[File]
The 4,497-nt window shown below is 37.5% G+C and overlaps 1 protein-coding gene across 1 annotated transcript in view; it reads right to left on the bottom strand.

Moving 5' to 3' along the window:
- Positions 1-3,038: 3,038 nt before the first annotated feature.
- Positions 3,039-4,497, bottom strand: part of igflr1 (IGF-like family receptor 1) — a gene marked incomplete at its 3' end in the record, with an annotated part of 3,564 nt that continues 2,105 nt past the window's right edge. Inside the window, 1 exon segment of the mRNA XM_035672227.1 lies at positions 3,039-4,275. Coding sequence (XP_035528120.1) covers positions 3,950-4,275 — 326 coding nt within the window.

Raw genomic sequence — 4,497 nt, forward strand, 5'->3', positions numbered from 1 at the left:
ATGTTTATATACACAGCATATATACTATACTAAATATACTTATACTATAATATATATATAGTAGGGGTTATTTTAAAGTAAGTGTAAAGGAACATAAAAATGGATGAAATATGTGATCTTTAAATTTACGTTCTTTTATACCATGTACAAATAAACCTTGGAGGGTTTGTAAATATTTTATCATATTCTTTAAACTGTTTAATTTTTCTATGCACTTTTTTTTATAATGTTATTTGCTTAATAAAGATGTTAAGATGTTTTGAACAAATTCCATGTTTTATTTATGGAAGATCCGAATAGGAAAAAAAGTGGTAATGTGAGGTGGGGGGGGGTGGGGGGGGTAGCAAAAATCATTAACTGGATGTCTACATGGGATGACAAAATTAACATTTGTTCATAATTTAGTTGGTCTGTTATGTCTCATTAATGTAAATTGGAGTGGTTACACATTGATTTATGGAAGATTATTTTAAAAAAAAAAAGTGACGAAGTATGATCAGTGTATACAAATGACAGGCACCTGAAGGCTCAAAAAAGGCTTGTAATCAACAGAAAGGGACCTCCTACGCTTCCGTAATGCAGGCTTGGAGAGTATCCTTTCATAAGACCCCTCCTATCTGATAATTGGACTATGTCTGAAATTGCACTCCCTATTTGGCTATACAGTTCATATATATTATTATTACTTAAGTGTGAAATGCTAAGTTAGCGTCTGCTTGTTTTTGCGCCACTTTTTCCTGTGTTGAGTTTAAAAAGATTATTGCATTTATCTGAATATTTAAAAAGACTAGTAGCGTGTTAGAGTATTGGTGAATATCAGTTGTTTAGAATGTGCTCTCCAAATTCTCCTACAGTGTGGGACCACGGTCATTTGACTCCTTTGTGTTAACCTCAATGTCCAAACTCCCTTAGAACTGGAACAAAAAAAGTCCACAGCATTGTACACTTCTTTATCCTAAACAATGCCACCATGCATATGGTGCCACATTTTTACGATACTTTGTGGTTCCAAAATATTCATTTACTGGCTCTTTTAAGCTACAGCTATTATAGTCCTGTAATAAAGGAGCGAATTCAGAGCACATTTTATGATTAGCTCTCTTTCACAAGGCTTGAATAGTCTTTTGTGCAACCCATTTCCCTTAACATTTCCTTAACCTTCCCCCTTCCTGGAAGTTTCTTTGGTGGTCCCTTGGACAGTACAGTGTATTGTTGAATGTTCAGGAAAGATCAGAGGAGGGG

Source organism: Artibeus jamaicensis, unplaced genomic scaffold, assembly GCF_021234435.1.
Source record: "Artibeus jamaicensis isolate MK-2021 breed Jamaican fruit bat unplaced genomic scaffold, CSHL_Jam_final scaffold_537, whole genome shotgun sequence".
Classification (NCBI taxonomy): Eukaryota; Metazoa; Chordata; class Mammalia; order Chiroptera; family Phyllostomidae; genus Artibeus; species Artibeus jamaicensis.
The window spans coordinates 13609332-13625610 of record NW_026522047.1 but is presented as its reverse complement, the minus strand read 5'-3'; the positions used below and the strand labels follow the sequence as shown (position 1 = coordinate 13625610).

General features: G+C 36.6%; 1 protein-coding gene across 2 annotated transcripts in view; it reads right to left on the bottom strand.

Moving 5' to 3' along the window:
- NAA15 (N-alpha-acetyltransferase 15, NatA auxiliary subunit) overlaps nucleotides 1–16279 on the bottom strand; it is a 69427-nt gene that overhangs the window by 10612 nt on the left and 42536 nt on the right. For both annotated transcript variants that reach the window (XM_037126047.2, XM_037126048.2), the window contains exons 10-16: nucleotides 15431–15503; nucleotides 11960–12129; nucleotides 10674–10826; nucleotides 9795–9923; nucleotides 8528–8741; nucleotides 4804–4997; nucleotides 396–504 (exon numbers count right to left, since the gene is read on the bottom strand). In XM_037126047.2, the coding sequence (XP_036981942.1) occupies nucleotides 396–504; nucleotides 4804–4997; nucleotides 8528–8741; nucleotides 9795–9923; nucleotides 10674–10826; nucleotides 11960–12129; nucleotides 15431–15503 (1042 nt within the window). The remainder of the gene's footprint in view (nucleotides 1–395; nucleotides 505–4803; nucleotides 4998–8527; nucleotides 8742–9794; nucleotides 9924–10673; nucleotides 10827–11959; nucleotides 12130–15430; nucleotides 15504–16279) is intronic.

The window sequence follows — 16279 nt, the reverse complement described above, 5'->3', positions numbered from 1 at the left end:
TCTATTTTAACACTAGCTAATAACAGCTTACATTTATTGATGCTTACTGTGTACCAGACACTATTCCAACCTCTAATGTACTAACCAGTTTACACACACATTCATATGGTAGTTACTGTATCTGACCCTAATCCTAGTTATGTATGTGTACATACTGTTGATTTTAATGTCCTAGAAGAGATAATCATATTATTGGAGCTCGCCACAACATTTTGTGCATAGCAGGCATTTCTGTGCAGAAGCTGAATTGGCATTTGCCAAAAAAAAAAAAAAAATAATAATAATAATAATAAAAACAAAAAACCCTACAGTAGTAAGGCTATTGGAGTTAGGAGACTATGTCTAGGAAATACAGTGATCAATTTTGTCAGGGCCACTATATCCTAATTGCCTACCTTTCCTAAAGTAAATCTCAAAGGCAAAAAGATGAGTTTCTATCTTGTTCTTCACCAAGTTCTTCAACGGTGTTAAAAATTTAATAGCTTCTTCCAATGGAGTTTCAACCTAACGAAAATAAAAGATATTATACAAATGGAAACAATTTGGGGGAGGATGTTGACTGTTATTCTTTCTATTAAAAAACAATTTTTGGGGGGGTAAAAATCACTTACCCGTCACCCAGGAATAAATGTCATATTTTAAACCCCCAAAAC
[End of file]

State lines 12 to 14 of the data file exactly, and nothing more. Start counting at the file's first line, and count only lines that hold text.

Moving 5' to 3' along the window:
- NAA15 (N-alpha-acetyltransferase 15, NatA auxiliary subunit) overlaps nucleotides 1–16279 on the bottom strand; it is a 69427-nt gene that overhangs the window by 10612 nt on the left and 42536 nt on the right. For both annotated transcript variants that reach the window (XM_037126047.2, XM_037126048.2), the window contains exons 10-16: nucleotides 15431–15503; nucleotides 11960–12129; nucleotides 10674–10826; nucleotides 9795–9923; nucleotides 8528–8741; nucleotides 4804–4997; nucleotides 396–504 (exon numbers count right to left, since the gene is read on the bottom strand). In XM_037126047.2, the coding sequence (XP_036981942.1) occupies nucleotides 396–504; nucleotides 4804–4997; nucleotides 8528–8741; nucleotides 9795–9923; nucleotides 10674–10826; nucleotides 11960–12129; nucleotides 15431–15503 (1042 nt within the window). The remainder of the gene's footprint in view (nucleotides 1–395; nucleotides 505–4803; nucleotides 4998–8527; nucleotides 8742–9794; nucleotides 9924–10673; nucleotides 10827–11959; nucleotides 12130–15430; nucleotides 15504–16279) is intronic.

The window sequence follows — 16279 nt, the reverse complement described above, 5'->3', positions numbered from 1 at the left end: